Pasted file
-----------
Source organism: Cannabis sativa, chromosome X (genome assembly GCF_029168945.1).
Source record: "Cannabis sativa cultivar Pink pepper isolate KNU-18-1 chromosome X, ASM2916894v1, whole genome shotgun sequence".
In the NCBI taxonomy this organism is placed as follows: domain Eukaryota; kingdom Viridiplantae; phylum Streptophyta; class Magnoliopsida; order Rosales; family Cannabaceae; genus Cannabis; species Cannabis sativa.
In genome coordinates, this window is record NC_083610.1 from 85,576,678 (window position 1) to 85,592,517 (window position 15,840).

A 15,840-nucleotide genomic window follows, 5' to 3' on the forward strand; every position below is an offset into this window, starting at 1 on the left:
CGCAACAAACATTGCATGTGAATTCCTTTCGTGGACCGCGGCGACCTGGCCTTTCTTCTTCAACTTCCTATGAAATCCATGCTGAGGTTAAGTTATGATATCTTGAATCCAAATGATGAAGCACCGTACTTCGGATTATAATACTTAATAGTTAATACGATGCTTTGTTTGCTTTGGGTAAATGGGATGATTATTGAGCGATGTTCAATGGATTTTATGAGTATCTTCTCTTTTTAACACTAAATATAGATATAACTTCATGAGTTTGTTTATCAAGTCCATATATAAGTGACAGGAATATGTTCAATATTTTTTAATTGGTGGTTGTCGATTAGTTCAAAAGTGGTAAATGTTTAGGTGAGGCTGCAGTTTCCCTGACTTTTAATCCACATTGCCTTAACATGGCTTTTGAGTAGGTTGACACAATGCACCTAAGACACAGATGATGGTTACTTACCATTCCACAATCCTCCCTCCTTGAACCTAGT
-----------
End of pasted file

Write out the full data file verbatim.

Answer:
Source organism: Cannabis sativa, chromosome X (genome assembly GCF_029168945.1).
Source record: "Cannabis sativa cultivar Pink pepper isolate KNU-18-1 chromosome X, ASM2916894v1, whole genome shotgun sequence".
In the NCBI taxonomy this organism is placed as follows: domain Eukaryota; kingdom Viridiplantae; phylum Streptophyta; class Magnoliopsida; order Rosales; family Cannabaceae; genus Cannabis; species Cannabis sativa.
In genome coordinates, this window is record NC_083610.1 from 85,576,678 (window position 1) to 85,592,517 (window position 15,840).

A 15,840-nucleotide genomic window follows, 5' to 3' on the forward strand; every position below is an offset into this window, starting at 1 on the left:
CGCAACAAACATTGCATGTGAATTCCTTTCGTGGACCGCGGCGACCTGGCCTTTCTTCTTCAACTTCCTATGAAATCCATGCTGAGGTTAAGTTATGATATCTTGAATCCAAATGATGAAGCACCGTACTTCGGATTATAATACTTAATAGTTAATACGATGCTTTGTTTGCTTTGGGTAAATGGGATGATTATTGAGCGATGTTCAATGGATTTTATGAGTATCTTCTCTTTTTAACACTAAATATAGATATAACTTCATGAGTTTGTTTATCAAGTCCATATATAAGTGACAGGAATATGTTCAATATTTTTTAATTGGTGGTTGTCGATTAGTTCAAAAGTGGTAAATGTTTAGGTGAGGCTGCAGTTTCCCTGACTTTTAATCCACATTGCCTTAACATGGCTTTTGAGTAGGTTGACACAATGCACCTAAGACACAGATGATGGTTACTTACCATTCCACAATCCTCCCTCCTTGAACCTAGT